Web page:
Gregory Ferenstein recently shared his opinion on Google, semantic search, and the future of competition on the internet. He writes, “In a 2005 interview, Eric Schmidt said that, ideally, a Google search should yield only a single, perfect result. ‘When you use Google, do you get more than one answer? Of course you do,’ he told public television host Charlie Rose at the time. ‘Well, that’s a bug. We should be able to give you the right answer just once. We should know what you meant. You should look for information. We should get it exactly right.’ Fast forward to Thursday, when the Federal Trade Commission (FTC) ended its two-year antitrust investigation into the search giant. The FTC found that, contrary to claims made by Google’s detractors, there was not sufficient evidence to show Google unfairly prioritized its own products in search results over those belonging to companies that offer competing services.”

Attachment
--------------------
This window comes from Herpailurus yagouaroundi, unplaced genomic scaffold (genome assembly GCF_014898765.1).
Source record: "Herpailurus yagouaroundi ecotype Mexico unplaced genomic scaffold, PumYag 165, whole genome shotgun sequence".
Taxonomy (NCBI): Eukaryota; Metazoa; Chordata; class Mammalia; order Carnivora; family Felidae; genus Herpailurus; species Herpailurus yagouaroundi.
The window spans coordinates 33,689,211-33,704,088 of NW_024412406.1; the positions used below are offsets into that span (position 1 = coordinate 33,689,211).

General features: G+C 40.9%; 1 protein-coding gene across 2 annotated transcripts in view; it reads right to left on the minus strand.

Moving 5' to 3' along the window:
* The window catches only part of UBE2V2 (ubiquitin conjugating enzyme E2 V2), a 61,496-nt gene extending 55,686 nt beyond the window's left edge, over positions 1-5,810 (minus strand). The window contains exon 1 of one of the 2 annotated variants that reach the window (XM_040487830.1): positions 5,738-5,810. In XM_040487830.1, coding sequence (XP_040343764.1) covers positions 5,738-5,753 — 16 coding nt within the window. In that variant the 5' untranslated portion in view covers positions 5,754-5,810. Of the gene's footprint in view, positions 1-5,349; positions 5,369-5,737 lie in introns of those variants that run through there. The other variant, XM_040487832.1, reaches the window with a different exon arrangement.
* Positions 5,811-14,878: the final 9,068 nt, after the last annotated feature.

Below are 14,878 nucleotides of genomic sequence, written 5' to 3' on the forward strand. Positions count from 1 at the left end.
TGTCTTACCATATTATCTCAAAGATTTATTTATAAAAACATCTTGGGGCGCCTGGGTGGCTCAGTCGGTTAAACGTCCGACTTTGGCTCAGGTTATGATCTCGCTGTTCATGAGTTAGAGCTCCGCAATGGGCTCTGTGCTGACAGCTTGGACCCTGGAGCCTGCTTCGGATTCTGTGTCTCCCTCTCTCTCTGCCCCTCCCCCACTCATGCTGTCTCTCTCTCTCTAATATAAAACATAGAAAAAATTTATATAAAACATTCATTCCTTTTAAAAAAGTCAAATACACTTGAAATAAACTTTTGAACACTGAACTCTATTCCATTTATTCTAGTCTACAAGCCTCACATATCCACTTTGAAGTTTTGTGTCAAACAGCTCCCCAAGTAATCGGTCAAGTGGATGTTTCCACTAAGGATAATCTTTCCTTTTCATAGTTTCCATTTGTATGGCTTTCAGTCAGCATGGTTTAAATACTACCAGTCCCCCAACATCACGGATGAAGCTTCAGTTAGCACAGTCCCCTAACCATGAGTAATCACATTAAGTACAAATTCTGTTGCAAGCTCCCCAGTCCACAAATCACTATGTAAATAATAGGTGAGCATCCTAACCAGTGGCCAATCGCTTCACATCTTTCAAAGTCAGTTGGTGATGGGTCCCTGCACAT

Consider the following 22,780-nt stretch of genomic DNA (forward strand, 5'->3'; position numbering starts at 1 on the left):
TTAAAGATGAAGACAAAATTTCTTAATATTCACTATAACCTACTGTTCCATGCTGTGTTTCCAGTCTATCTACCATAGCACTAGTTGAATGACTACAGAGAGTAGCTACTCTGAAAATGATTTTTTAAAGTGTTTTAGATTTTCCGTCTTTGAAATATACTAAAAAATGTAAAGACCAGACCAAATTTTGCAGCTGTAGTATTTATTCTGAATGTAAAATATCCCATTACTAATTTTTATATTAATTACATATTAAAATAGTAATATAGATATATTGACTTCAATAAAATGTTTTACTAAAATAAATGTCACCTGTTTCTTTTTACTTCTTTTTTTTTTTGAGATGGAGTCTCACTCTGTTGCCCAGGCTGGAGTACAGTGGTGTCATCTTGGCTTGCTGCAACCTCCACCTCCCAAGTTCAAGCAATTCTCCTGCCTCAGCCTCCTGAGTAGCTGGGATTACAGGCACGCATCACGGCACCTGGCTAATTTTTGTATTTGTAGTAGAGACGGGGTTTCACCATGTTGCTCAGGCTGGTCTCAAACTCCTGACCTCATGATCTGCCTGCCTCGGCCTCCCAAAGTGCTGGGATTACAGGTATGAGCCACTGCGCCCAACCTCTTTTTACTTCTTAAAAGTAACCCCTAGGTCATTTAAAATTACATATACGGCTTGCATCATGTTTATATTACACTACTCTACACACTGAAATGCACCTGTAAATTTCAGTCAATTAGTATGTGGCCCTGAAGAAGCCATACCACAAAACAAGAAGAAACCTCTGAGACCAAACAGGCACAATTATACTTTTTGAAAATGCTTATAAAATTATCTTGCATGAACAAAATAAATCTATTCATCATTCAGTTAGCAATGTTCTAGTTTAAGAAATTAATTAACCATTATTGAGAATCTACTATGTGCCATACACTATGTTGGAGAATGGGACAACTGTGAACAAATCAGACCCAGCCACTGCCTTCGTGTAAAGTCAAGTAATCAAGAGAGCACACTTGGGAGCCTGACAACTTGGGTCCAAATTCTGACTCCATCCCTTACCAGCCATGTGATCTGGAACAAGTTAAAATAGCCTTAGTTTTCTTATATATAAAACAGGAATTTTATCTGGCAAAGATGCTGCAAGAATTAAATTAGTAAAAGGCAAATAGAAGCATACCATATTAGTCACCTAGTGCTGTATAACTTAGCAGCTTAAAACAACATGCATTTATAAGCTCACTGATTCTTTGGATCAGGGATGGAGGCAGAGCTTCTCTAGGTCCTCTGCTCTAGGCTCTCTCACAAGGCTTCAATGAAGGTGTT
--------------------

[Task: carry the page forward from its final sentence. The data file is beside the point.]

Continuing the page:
He continues, “In a deal with the FTC, Google also voluntarily conceded to change the way it displays portions of content from other sites and make it easier for marketers to move their ads to competing services. Google’s detractors, under the banner Fairsearch.org issued a statement Thursday calling the deal and the end of the investigation ‘disappointing and premature.’ But the decision left me thinking about the potential ramifications of what Schmidt described in 2005. Could competition exist in online search if Google was able to deliver a single, perfect result every time? I don’t believe it could.”

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